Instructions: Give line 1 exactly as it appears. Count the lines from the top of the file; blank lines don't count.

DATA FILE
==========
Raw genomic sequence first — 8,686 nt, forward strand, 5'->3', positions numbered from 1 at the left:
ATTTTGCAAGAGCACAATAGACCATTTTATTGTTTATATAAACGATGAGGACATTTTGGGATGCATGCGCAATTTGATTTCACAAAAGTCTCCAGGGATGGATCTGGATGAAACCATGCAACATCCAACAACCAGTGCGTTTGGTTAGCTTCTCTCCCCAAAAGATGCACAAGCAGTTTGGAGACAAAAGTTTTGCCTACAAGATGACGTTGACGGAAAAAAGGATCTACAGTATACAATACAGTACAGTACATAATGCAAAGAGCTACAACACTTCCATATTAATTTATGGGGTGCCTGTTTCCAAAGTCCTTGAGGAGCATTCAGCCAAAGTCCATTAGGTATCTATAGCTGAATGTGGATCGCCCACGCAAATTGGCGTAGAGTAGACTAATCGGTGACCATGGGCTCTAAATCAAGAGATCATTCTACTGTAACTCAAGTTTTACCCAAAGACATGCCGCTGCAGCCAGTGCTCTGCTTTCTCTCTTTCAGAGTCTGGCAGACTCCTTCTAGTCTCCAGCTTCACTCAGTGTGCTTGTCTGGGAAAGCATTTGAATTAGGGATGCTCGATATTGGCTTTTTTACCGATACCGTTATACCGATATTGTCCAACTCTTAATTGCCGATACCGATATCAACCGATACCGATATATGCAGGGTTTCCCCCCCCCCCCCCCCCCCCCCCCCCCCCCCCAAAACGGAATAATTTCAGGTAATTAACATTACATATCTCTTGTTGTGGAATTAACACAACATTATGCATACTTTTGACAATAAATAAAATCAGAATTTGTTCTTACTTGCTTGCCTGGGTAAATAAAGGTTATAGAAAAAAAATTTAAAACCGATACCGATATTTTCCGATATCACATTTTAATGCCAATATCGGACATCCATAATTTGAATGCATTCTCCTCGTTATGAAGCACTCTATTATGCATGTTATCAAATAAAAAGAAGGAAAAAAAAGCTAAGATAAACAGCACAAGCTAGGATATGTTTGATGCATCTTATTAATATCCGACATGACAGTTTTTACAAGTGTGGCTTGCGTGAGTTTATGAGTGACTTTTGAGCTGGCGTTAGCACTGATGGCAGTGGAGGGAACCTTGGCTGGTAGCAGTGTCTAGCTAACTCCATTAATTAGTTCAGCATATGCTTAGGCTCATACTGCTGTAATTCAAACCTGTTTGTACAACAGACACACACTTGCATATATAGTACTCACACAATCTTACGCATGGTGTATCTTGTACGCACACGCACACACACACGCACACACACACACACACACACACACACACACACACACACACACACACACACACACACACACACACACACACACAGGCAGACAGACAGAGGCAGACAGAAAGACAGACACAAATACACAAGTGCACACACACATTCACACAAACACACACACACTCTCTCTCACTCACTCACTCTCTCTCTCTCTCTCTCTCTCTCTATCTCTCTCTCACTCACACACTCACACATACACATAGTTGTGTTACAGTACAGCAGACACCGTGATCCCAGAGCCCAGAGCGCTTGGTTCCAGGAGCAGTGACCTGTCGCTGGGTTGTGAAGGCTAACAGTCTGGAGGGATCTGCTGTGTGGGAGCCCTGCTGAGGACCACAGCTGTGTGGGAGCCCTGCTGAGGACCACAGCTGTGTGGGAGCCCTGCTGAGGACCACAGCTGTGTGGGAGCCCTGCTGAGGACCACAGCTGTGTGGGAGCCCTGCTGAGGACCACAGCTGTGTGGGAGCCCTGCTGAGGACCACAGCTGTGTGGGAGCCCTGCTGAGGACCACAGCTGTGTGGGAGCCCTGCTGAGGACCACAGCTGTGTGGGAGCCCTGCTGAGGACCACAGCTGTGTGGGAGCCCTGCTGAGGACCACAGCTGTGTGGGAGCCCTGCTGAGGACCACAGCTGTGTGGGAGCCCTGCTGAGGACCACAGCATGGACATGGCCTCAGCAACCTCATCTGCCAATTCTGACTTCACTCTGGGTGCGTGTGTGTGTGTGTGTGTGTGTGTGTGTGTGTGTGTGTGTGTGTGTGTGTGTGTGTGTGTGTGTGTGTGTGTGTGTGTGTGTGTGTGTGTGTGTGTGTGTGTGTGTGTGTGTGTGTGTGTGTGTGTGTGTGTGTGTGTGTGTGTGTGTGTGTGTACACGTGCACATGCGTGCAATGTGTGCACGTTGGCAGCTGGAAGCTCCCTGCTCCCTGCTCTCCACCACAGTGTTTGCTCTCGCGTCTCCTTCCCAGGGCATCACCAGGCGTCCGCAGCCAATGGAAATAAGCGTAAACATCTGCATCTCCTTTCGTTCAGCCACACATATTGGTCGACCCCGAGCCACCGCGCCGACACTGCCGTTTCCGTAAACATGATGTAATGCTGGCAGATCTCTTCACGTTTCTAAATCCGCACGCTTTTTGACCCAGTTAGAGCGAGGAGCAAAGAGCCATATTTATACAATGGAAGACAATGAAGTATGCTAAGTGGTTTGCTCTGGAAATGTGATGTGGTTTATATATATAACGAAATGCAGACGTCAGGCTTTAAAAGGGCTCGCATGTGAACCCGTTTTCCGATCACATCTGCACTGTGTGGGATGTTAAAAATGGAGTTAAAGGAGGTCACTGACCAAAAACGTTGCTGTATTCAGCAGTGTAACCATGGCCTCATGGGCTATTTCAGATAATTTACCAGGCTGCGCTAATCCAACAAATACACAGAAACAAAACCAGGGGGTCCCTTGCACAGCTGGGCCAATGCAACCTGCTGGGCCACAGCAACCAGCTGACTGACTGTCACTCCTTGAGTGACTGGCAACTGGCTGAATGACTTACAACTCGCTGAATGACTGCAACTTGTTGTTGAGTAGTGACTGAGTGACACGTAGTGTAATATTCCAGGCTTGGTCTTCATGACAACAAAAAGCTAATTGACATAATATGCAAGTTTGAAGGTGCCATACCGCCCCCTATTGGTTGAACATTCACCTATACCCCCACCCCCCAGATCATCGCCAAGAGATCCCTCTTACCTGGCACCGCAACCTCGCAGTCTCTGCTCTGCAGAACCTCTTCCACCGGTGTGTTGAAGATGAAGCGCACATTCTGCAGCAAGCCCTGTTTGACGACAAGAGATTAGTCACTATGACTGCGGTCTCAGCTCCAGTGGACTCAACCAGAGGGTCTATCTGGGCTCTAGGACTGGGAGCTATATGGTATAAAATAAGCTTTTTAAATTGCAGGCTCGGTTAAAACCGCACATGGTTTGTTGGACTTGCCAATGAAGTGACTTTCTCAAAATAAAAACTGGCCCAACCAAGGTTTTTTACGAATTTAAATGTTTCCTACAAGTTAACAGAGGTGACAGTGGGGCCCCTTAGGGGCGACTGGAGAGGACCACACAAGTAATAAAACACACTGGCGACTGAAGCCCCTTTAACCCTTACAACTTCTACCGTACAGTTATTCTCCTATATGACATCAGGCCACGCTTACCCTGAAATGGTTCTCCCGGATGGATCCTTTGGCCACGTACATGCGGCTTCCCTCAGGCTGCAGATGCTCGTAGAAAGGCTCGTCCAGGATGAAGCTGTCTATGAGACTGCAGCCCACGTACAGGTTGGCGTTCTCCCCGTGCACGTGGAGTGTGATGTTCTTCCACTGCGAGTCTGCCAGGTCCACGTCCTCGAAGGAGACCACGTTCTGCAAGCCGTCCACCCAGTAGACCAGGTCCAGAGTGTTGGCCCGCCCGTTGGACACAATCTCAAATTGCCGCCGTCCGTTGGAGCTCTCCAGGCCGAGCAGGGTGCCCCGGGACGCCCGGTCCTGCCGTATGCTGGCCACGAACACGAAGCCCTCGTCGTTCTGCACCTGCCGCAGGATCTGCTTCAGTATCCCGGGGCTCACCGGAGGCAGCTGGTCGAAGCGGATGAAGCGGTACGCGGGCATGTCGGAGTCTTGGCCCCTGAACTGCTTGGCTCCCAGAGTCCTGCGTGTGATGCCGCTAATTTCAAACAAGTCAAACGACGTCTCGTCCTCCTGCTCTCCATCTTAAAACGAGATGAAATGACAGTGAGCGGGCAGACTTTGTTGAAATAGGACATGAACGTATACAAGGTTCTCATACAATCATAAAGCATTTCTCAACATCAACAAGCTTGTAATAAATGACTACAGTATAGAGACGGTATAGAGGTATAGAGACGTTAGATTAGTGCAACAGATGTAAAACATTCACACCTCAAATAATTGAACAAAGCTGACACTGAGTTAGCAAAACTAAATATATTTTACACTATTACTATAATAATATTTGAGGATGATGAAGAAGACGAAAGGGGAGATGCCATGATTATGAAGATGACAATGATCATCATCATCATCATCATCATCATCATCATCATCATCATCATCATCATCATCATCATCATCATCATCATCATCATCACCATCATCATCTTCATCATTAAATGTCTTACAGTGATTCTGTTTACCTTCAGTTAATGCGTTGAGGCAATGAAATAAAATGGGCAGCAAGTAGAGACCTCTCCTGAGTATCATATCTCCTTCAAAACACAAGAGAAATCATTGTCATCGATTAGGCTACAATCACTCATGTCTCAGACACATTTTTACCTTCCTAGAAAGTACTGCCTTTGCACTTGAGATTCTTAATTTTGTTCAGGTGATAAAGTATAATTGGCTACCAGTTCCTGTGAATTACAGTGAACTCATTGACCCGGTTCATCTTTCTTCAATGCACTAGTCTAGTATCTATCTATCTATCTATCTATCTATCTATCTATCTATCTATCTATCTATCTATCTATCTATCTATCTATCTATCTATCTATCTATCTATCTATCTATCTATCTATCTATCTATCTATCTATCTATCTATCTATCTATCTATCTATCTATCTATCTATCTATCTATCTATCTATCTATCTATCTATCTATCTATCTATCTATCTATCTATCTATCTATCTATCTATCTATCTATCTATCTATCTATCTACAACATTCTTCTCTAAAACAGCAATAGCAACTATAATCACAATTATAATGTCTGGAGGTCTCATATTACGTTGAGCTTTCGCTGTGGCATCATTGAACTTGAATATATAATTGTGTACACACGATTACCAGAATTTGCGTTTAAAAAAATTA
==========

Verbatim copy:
Raw genomic sequence first — 8,686 nt, forward strand, 5'->3', positions numbered from 1 at the left: